This week from CEPR: May 9

Thursday, May 9, 2019

Highlights from some of the latest research reports published in the Centre for Economic Policy Research (CEPR) network’s long-running series of discussion papers, as well as some other recent CEPR publications.

Also, links to some of the latest columns on Vox, the Centre’s policy portal, which provides ‘research-based policy analysis and commentary from leading economists’.

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    Gareth Campbell, Richard Grossman and John Turner
    CEPR DP No. 13717 | 5 May

    A new CEPR study presents monthly capital gains, dividend yield and total return indices for common equities quoted on British stock exchanges from 1829 to 1929. As well as creating an all-share index, the authors create a blue-chip index of the 30 largest companies, which they splice to the Financial Times 30 index to create what is nearly a two-century-long monthly share index for the period 1829-2018 (see Figure). 

    The researchers use the new indices to examine the timing of British business cycles and compare the returns on home and foreign UK investment. They also construct indices for 22 domestic sectors, and calculate CAPM betas for each sector.

    • LAGGING REGIONS IN EUROPE: New evidence that improving the quality of government is a powerful driver of development

    Institutional Change and the Development of Lagging Regions in Europe 
    Tobias Ketterer and Andrés Rodríguez-Pose 
    CEPR DP No. 13712 | 3 May

    A new CEPR study assesses whether both the levels and degree of change in government quality influence regional economic performance in the lagging regions of the EU (see Figure). The results, which cover 249 NUTS2 regions for the period 1999-2013, suggest that:

    •    Government quality matters for regional growth.
    •    Relative improvements in the quality of government are a powerful driver of development.
    •    ‘One-size-fits-all’ policies for lagging regions are not the solution.
    •    Government quality improvements are essential for low-growth regions.

    The study also shows that in lagging regions, basic endowment shortages are still the main barrier to development. In particular, low-growth regions in Southern Europe stand to benefit the most from improvements in government quality; while in low-income regions of Central and Eastern Europe, investments in the traditional drivers of growth remain the main factors behind successful economic trajectories.

    Figure 1. Low income and low growth regions in Europe


    Trade Blocs and Trade Wars during the Interwar Period 
    David Jacks and Dennis Novy
    CEPR DP No. 13716 | 4 May

    The trade disputes of today share some common features with the 1930s, according to new CEPR research. In particular, there is the prospect that a formerly dominant multilateral trading system is in danger of being replaced by a set of bilateral ‘deals’. 

    The 1930s witnessed the unravelling of an informal but longstanding agreement among most nations in which commercial relations were guided by the distinctly multilateral principles laid out in the Cobden-Chevalier treaty of 1860. But during the better part of 20 years it took to rediscover and institutionalise these features in the form of the GATT, many of these same nations first scrambled to erect protectionist walls against all-comers and then to punch holes through them via bilaterally negotiated systems of preferences.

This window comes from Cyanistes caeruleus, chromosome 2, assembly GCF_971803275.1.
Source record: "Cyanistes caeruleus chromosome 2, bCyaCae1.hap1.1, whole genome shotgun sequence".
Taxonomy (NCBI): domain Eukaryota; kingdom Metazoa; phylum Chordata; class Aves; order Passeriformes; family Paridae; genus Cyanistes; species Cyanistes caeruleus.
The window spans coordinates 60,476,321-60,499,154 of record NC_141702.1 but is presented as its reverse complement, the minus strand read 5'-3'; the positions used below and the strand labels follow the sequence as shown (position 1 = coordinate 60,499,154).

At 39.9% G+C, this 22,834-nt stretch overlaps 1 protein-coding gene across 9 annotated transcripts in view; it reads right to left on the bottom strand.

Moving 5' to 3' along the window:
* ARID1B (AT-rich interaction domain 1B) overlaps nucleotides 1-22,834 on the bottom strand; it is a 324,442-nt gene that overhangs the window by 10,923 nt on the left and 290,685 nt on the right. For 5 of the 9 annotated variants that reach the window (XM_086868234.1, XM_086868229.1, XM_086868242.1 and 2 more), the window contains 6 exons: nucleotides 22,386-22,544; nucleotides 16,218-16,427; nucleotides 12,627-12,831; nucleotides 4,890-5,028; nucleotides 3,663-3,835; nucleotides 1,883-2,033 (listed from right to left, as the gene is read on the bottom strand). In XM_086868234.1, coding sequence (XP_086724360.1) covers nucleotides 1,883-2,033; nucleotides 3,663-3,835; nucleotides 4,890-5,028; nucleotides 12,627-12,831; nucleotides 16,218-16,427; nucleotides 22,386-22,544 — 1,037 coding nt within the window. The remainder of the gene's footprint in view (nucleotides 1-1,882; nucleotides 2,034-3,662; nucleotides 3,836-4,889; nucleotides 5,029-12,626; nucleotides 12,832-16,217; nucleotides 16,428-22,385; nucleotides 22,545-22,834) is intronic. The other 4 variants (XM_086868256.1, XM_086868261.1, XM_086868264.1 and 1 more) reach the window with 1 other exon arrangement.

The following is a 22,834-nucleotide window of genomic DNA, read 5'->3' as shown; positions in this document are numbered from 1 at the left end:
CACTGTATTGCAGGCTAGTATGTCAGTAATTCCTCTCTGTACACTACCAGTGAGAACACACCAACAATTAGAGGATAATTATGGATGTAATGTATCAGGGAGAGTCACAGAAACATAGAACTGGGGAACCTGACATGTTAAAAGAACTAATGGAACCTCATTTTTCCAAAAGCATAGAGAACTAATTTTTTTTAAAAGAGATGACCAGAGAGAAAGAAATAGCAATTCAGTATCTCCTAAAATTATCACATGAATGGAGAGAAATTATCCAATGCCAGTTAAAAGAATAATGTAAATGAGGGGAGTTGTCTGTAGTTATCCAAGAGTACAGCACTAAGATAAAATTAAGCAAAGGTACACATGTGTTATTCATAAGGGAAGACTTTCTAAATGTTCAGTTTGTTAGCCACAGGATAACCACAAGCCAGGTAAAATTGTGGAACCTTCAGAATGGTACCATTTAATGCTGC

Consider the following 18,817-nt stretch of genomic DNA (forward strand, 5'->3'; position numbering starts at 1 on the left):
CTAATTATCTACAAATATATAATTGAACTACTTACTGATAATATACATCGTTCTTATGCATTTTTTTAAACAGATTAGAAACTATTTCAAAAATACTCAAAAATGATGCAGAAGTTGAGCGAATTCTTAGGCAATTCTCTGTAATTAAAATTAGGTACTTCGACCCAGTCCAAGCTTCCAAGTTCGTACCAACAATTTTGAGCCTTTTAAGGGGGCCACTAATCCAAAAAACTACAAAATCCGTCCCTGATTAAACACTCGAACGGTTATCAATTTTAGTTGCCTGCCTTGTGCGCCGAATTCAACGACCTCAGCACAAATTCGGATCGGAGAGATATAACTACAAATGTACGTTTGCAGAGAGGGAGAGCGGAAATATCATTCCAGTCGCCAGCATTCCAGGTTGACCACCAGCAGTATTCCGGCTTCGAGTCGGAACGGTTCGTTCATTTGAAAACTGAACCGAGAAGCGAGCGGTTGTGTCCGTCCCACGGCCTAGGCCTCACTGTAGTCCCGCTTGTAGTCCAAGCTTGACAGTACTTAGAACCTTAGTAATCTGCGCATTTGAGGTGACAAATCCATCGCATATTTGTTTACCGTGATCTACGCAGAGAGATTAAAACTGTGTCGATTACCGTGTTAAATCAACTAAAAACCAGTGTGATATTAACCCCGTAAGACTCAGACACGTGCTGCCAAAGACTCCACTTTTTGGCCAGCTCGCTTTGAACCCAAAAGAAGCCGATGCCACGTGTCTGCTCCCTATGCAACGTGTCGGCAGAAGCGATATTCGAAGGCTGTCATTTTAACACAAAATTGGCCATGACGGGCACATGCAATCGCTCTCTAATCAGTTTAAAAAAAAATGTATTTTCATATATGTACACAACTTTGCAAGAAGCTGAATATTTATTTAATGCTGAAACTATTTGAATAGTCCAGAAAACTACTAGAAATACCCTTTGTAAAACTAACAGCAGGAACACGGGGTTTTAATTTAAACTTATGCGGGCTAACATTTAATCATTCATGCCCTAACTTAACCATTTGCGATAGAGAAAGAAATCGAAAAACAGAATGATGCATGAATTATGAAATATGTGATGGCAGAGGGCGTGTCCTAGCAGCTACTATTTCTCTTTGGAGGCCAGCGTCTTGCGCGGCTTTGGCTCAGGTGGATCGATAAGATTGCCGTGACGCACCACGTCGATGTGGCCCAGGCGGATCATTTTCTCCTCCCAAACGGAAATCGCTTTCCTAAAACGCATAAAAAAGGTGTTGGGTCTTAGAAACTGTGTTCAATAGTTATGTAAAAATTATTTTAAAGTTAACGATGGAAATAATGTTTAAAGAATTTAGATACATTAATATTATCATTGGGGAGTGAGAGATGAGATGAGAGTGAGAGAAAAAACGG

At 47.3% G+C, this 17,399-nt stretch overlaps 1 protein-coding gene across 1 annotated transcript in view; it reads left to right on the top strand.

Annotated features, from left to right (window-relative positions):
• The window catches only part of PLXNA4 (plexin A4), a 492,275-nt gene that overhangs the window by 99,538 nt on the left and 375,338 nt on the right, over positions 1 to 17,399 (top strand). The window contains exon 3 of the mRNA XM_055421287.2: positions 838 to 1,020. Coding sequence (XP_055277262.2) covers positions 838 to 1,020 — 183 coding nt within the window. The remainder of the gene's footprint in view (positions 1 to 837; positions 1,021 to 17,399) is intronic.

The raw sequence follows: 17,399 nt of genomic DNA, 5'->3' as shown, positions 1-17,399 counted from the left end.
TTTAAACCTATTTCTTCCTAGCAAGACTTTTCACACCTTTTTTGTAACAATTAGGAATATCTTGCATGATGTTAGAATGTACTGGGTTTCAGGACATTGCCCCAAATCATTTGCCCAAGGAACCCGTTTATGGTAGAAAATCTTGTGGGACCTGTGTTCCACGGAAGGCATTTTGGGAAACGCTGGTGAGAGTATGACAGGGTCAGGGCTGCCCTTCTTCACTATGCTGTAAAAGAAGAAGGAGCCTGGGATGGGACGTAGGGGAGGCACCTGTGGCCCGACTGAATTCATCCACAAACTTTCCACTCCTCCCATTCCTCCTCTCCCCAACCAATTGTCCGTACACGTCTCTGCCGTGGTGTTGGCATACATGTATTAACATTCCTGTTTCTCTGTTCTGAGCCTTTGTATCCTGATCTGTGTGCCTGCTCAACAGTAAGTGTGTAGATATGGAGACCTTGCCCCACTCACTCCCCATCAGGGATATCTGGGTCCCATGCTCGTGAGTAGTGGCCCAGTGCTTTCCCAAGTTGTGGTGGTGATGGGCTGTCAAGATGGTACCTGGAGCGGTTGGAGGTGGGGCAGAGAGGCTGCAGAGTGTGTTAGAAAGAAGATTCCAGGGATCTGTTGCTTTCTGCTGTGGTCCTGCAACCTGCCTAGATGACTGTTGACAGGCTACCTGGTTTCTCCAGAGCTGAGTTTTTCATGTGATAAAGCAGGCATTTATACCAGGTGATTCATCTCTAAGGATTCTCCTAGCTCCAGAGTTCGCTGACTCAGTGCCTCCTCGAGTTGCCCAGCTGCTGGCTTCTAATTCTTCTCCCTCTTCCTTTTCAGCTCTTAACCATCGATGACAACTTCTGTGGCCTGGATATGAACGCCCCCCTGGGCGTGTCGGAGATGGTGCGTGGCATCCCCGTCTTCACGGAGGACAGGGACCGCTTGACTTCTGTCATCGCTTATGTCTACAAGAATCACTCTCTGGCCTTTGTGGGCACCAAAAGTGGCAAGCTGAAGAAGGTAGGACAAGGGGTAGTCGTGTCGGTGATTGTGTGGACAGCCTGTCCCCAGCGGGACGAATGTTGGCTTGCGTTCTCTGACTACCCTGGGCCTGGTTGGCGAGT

At the moment, we have not witnessed a wholesale collapse of the modern trading system. This is partly because policy-makers seem to have learned some of the lessons of interwar history by not responding in a general fashion to unilateral moves toward protectionism. This does, however, raise the prospect that today’s trade wars may serve the same purpose of those in the 1930s, that is, the intensification of existing and nascent trade blocs.

    It requires no great imagination to see a future in which consumers’ preferences, firms’ perceptions of uncertainty, and states’ apprehensions of one another endogenously lead to a reorientation of world trade around China- and US-centric trade blocs. 

    Of course, one particularly telling difference between the present and the interwar period comes from the composition of trade. Then, the world was still dominated by inter-industry trade with only 43% of world exports being classified as manufactured goods.

    In contrast, manufactured goods now constitute the overwhelming majority of world exports, and the subsequent fragmentation of production has given rise to both a heightened sensitivity of trade flows to protectionist measures and a heightened sense of mutual interdependence across countries. Thus, the extent to which global value chains can be unravelled arguably places limits on how far this prospective bloc-based trajectory for world trade might proceed.


    Wolfram Schlenker, Charles Taylor
    02 May 2019

    Anyone who doubts the scientific consensus on the global warming trend could make a significant profit by betting against it in futures markets, according to a study by Wolfram Schlenker and Charles Taylor, which uses weather derivatives in financial markets to assess beliefs about climate change

    Understanding beliefs about climate change is important, but most of the measures used are unreliable. Instead, this research uses prices of financial products whose payouts are tied to future weather outcomes in the United States. These market expectations correlate well with climate model outputs between 2002 and 2018 and observed weather data across eight US cities, and show significant warming trends. When money is at stake, agents are accurately anticipating warming trends in line with the scientific consensus of climate models.